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Methylisothiazolinone in Skin Care Kits Guide

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Methylisothiazolinone raises a low level of health concern and is of regulatory concern because:

  • This ingredient is suspected of causing immunotoxicity, according to sources compiled by Scorecard (www.scorecard.org)
  • This ingredient is suspected of causing skin or sense organ toxicity, according to sources compiled by Scorecard (www.scorecard.org)
  • This ingredient has been restricted for use in cosmetics in Canada.
  • This ingredient has been restricted for use in cosmetics in Japan.

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From Wikipedia

Methylisothiazolinone or MIT, sometimes erroneously called methylisothiazoline, is a powerful biocide and preservative within the group of isothiazolinones, used in shampoos and body care products. Though long considered safe for use in cosmetics, two recent in vitro studies have shown that MIT is neurotoxic, causing damage to rat brain cells in tissue culture. Long-term health and safety studies have been conducted on animals, and thus far there is no evidence of nerve damage or neurological effects associated with MIT for consumers or workers. The two in vitro studies were published in peer-reviewed journals.[1][2] Regulatory authorities in the USA, Japan and Europe and more than 25 other countries have all independently concluded the product is safe. Despite these claims, the studies published in scientific journals suggest that additional testing may be needed. Initially, a similar conclusion was reached by them in 2003 (link below). In 2004, the European Scientific Committee on Cosmetic Products and Non-Food Products Intended for Consumers (SCCNFP) reported, "The SCCNFP is of the opinion that the proposed use of Methylisothiazolinone as a preservative at a maximum concentration of 0.01% (100 ppm) in the finished cosmetic product does not pose a risk to the health of the consumer."[3] The specific conclusions of this article are that: 1) data provided on physico-chemical properties on methylisothiazolinone are complete, 2) the percutaneous absorption study is inadequate. A 100% absorption (via the skin) is assumed, and 3) the in vivo unscheduled DNA synthesis assay is adequate. Methylisothiazolinone is considered non genotoxic/mutagenic. Whether Methylisothiazolinone poses a risk via other forms of exposure or in occupational settings during the manufacture of products containing the biocide has yet to be determined....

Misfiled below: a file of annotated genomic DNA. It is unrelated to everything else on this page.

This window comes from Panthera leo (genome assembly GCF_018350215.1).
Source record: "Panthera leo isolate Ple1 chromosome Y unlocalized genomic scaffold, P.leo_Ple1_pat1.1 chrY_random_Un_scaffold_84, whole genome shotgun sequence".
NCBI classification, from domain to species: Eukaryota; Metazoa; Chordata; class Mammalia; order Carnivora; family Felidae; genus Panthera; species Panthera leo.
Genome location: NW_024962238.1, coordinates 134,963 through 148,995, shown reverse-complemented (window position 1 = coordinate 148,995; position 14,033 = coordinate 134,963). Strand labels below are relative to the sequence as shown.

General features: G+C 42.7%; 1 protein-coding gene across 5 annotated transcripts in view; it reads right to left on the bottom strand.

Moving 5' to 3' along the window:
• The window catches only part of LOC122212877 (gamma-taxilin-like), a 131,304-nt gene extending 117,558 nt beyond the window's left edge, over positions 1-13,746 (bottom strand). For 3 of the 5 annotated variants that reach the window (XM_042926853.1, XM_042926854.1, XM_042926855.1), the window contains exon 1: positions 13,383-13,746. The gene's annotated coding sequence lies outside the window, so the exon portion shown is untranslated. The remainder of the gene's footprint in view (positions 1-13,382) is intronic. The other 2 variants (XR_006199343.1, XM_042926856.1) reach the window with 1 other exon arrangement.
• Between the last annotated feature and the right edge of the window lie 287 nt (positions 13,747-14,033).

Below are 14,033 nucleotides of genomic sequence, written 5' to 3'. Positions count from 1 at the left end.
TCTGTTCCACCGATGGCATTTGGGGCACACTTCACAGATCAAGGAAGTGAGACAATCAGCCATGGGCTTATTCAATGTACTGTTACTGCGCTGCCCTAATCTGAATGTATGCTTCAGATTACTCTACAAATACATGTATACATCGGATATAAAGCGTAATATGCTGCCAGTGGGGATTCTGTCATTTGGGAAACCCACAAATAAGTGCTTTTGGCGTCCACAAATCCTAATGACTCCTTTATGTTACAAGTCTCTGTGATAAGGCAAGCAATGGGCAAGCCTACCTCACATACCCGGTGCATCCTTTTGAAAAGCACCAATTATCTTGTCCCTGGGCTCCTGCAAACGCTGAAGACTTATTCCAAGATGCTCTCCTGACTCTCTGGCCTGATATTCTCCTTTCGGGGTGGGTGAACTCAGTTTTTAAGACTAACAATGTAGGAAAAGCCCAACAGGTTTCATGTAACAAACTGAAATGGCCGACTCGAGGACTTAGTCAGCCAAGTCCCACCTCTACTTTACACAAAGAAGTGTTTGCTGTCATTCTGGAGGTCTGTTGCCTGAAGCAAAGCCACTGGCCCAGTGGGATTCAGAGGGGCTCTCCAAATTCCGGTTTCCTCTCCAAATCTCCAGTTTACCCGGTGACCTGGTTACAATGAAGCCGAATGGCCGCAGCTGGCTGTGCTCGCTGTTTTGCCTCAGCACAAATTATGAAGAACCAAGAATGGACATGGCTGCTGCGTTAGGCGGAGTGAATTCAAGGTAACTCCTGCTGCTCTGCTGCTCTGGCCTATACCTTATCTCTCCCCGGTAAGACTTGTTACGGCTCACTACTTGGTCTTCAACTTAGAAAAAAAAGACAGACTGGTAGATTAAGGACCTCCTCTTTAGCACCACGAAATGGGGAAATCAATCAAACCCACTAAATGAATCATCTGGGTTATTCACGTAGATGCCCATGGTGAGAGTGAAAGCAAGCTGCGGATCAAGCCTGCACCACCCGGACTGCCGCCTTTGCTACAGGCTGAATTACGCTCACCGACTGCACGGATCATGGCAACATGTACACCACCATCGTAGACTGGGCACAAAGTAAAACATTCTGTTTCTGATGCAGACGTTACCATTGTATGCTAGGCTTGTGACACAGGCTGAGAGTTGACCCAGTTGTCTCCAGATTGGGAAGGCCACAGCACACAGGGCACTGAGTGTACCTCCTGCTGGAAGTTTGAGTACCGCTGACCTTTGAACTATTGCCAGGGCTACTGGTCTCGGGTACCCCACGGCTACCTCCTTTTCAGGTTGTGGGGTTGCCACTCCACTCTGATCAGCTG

Products containing Methylisothiazolinone in Skin Care Kits

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